So, in my ongoing effort to be oh-so-friggin’-helpful, I thought I’d make a list of the titles with a bit of info about the stories in each. Since these stories are old and most are public domain (which is why the books are so cheap), I’ve hunted up the text of a few and provided links where you can read them online. I am by no means an advocate of reading books online or in any electronic format. I fully advocate the murder of trees in the name of the printed word, and if that makes me the Sasquatch of carbon footprints, I'm fine with that. But, those e-versions are out there and they don't cost anything, and I believe in free samples... if only because it'll sell more paper copies.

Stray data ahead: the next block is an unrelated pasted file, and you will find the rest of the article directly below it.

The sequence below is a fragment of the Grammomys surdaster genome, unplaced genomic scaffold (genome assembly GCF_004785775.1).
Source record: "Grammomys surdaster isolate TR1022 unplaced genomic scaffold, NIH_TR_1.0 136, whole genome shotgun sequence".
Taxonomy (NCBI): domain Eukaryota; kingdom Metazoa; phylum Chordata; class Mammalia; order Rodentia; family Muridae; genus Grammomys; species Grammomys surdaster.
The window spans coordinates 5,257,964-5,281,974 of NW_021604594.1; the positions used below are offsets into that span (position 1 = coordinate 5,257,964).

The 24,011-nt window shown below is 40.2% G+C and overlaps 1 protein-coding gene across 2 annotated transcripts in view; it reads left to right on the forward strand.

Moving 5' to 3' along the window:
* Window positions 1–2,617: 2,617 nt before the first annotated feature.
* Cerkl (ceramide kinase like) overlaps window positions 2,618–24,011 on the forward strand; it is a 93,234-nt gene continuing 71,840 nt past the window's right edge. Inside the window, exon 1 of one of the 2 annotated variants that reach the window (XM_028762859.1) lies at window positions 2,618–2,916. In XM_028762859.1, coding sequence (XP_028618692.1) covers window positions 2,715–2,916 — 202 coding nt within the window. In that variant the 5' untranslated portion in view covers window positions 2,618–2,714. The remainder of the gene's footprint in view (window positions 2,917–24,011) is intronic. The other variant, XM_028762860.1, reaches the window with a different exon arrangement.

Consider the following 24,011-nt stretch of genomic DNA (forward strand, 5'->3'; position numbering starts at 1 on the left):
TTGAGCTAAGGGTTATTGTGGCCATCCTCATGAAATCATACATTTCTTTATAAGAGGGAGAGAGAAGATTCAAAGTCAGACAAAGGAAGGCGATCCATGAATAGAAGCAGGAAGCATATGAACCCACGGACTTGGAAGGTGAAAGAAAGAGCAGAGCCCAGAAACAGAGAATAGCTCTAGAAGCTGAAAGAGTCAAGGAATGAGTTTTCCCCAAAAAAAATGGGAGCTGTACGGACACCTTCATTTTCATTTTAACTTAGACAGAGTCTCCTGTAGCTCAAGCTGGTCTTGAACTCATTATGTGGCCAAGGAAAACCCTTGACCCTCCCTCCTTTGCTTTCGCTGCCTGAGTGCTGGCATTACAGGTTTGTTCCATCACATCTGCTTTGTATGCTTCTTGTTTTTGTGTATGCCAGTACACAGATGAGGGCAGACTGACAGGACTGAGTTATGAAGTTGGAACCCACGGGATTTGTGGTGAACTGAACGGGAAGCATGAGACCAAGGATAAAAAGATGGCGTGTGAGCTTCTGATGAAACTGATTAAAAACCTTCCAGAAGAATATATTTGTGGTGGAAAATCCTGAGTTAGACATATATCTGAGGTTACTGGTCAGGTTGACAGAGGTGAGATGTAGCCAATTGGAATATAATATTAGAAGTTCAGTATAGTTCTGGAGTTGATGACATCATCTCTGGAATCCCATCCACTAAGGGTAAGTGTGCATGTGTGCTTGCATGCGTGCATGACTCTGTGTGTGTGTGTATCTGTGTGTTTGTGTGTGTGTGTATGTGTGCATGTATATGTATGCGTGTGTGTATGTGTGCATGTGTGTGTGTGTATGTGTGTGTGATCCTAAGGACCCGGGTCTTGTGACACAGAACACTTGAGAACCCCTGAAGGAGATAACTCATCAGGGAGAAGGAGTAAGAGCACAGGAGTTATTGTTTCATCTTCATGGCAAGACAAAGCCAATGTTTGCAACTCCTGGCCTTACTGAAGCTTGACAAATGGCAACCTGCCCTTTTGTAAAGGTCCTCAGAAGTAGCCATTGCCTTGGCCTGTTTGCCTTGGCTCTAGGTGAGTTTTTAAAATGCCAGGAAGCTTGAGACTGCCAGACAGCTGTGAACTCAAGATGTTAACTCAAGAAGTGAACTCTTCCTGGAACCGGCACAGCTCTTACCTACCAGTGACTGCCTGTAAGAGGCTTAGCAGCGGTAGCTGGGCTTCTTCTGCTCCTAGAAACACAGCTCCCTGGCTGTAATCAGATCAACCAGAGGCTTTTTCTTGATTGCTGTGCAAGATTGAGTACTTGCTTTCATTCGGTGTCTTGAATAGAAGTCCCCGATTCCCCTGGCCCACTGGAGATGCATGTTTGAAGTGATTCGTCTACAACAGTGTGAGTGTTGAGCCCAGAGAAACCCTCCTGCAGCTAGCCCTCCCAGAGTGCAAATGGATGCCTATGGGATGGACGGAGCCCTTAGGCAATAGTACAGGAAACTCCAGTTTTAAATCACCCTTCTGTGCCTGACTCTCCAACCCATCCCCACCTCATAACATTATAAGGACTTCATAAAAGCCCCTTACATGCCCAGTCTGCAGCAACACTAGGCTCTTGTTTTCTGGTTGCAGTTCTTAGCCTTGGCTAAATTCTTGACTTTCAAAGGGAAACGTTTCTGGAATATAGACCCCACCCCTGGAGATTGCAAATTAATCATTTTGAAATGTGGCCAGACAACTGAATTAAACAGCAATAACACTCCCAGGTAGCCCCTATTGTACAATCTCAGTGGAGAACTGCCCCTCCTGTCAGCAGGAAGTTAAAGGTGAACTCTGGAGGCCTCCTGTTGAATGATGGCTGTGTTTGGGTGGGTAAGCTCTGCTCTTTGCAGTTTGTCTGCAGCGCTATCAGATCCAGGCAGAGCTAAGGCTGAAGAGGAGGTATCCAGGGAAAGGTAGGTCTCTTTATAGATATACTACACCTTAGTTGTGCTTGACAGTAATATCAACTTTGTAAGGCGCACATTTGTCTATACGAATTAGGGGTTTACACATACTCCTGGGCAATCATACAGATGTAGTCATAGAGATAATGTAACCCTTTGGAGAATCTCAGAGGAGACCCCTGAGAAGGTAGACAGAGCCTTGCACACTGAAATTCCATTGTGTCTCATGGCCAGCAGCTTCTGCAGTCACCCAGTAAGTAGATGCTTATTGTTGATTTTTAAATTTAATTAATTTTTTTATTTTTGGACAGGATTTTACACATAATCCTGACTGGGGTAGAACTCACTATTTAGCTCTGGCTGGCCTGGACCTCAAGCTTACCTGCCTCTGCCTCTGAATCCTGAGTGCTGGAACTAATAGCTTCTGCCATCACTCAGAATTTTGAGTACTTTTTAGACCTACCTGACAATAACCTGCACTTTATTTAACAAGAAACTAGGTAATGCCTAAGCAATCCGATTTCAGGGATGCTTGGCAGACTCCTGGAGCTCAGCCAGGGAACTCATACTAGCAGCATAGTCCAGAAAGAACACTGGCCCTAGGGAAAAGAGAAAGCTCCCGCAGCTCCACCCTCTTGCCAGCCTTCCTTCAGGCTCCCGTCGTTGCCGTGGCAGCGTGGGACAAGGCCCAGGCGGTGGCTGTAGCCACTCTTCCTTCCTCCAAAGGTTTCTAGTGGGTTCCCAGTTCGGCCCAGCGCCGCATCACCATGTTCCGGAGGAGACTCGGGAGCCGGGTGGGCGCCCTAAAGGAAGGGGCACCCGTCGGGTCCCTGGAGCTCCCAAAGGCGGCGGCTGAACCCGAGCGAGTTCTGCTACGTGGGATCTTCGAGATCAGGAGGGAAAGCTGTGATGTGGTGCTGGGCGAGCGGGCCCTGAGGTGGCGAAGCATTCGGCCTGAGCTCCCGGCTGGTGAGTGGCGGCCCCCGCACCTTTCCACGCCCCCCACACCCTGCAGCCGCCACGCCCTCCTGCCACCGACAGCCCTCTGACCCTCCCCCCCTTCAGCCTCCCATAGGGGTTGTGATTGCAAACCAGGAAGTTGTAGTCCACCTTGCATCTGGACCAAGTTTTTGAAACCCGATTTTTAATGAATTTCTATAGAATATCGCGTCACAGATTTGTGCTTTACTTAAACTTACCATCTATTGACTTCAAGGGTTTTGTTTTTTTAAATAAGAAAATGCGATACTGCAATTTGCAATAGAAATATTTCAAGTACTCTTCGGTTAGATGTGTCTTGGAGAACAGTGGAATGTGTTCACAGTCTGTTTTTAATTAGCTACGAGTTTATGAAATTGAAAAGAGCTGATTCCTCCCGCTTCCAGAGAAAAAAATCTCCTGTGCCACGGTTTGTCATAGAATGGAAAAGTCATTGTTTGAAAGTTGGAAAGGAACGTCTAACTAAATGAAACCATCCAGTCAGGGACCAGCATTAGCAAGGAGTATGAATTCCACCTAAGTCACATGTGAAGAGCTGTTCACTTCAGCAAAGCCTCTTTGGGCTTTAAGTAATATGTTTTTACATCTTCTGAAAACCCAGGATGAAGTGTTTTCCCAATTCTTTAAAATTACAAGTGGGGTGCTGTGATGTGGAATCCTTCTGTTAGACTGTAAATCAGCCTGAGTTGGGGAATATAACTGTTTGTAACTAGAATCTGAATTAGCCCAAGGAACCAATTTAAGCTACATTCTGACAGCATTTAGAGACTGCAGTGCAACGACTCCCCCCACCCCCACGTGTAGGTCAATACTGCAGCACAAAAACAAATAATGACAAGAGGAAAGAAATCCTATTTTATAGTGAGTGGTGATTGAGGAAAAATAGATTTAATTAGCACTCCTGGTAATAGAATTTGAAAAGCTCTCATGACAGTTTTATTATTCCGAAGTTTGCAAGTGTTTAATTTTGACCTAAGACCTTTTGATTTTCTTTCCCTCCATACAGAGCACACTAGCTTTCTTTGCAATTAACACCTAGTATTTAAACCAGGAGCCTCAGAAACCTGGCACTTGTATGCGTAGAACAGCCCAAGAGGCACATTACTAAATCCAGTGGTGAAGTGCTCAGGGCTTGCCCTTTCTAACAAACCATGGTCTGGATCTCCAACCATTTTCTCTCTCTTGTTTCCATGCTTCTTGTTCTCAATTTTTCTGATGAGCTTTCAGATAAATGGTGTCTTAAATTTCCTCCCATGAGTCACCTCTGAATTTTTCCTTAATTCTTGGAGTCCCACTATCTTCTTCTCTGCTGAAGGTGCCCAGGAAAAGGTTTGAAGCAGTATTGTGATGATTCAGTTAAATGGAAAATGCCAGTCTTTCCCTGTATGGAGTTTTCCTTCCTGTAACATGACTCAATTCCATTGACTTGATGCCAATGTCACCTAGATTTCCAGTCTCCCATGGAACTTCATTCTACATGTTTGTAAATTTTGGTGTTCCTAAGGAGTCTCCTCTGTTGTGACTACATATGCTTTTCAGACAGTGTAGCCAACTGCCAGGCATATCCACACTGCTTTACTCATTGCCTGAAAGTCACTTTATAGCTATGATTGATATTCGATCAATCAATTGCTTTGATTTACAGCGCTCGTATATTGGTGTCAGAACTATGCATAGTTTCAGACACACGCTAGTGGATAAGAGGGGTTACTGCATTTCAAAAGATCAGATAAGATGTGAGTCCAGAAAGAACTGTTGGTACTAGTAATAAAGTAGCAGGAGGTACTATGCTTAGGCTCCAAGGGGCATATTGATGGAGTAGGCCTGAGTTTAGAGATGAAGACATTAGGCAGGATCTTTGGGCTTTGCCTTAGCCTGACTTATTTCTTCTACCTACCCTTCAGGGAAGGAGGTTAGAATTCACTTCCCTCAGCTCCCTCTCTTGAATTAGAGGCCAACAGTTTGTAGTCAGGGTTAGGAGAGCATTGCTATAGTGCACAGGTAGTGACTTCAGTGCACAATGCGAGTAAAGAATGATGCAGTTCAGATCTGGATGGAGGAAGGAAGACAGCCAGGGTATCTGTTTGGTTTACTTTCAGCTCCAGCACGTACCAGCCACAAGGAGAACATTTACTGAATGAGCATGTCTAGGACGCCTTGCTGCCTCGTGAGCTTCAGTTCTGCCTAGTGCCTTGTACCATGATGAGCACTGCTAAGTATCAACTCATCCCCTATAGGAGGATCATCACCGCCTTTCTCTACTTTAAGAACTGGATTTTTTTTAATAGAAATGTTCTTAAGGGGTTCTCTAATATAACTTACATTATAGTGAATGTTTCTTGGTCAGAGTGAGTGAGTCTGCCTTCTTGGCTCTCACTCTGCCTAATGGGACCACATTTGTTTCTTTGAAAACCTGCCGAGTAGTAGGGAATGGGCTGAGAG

I don’t have all of these titles, but I’m working on it. I like the Wordsworth Editions format so much that I’ve even snagged a few that I’ve got other copies of. And one of my favorite things about them is they'll devote whole volumes to obscure (but still talented) authors who haven't been collected before, so, even if you're an aficianado of this stuff you'll still find plenty of things you haven't read before.


The Loved Dead - H.P. Lovecraft